Possible Scenarios of Bugs in Development: How to Avoid and Develop Bug-free ProgramsDCI
Bugs are a fact of life for any software developer. However, this does not mean that they have to become an overwhelming problem. While developing 100% bug-free programs might be an utopic vision, there are many procedures that can be used to minimize the impact of bugs, which can be quite devastating. For example, 40% of system failures are caused by software bugs, and 60% of system vulnerabilities can be attributed to common memory and concurrency related bugs, according to Gurok.com. In this article we’re going to take a look at some proven techniques which can prevent the release of buggy software.
1. Using Specifications
A piece of software is always developed with a goal in mind. The clearer the goal, the more likely it is to be achieved. As such, developers should start every project by writing down specifications which contain all the relevant requirements and technical implementation details. These specifications will help guide the development process and map out any required workarounds. Using this technique ensures that, even though it may not be perfect, a piece of software meets the business needs it is developed for.
2. Code Reviews
Code reviews are a basic necessity and a relatively cheap way to spot bugs and redundancies early on. Having programmers look over each other’s codes can greatly reduce the number of bugs, and it is an important technique for complicated and security related code.
3. Dedicated Testers
If you take code reviews a step further, you have dedicated testers. If you have the budget for it, you should have a least one tester per developer for simple applications, and two or more for complicated applications that need extensive testing.
3. Automated Testing
Automated GUI tests and unit tests can be used to guarantee the functionality of user interfaces, APIs and application modules. These tests can and should be used by every developer on key parts of the application to ensure software functionality and reliability. There are plenty of web and GUI testing tools, and unit testing frameworks that can be used for this purpose.
Logging is a useful technique for identifying bugs and finding concurrency problems during development and production usage. For maximum efficiency, you should avoid writing your own basic logging framework, and instead focus on proven tools and libraries such as open source and commercial offerings.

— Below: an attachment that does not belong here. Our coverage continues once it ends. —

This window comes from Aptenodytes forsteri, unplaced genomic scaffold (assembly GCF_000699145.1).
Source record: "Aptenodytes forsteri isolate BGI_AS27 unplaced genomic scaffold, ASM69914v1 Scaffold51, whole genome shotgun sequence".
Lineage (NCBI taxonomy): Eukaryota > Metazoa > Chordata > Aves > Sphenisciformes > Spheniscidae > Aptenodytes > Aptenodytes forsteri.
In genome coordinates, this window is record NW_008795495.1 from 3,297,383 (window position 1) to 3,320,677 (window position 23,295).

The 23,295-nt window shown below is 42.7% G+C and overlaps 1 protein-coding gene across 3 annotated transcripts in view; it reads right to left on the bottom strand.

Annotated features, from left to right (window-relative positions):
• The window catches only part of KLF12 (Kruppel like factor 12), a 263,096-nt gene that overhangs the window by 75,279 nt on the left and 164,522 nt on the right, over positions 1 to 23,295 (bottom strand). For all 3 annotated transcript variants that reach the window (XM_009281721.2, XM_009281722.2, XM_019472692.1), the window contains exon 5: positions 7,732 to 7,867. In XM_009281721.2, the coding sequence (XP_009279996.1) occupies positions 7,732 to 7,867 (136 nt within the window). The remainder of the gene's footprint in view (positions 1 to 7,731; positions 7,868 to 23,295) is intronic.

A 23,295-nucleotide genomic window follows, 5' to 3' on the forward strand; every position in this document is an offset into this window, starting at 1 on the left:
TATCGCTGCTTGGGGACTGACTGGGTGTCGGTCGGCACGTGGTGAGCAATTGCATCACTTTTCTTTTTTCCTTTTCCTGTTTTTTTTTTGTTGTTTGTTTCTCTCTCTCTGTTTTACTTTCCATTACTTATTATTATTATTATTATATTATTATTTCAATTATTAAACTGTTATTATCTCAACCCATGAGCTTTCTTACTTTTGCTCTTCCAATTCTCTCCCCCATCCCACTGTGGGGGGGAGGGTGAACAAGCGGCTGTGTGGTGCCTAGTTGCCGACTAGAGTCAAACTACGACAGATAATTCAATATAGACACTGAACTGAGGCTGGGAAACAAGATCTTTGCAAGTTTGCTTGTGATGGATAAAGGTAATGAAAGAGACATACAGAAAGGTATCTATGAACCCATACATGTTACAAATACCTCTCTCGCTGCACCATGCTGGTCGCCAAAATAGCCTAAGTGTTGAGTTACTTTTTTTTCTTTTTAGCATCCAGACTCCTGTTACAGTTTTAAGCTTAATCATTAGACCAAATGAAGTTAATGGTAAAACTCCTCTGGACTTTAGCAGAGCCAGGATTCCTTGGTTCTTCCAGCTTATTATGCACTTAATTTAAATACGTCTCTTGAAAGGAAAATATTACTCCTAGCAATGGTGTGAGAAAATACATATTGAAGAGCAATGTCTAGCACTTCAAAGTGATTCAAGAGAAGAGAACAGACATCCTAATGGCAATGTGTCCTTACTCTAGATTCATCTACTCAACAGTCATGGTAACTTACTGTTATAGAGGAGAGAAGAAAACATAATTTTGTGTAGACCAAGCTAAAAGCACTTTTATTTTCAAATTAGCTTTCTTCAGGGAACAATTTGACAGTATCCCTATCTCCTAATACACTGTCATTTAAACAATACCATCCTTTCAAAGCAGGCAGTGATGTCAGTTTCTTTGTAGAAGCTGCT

5. Beta Testing
No matter how much you test for bugs in a closed off, controlled environment, you will never be able to spot every problem that can arise. This is where beta testing comes in. Beta testing should be done for major releases only, and after the software has been thoroughly tested by your internal teams. In this way, when the software reaches the general public, you will get to see for the first time how it interacts with the many different system configurations out there, and react accordingly.
6. Error Reports
Once your product is in beta, or even fully released, you want to make sure that your users actually report your errors. In most cases, especially with the trial version of your software, users will encounter an error and simply uninstall your program. To circumvent this, you want your application to bring up a dialog box when an error occurs. This dialog box will allow the user to send back an error report which contains all the information regarding the crash, including log files, version numbers, call stacks and error messages.
7. User Feedback
Similar to error reports, user feedback will give you access to invaluable information which would normally not reach you. By implementing a feedback button within your UI, and using a short survey during the uninstall process, you can find out what bothers users, but does not outright break the software. For example, many users will uninstall a piece of software due to stability issues, and an uninstall survey could give you the insight necessary to fix the problem.
The dream of completely bug-free software is impossible to achieve. However, there are many ways to ensure that a piece of software reaches prospective customers in the best shape possible, and once it’s met the cold harsh realities of retail, an application can be improved through continuous iterations of user feedback and patches.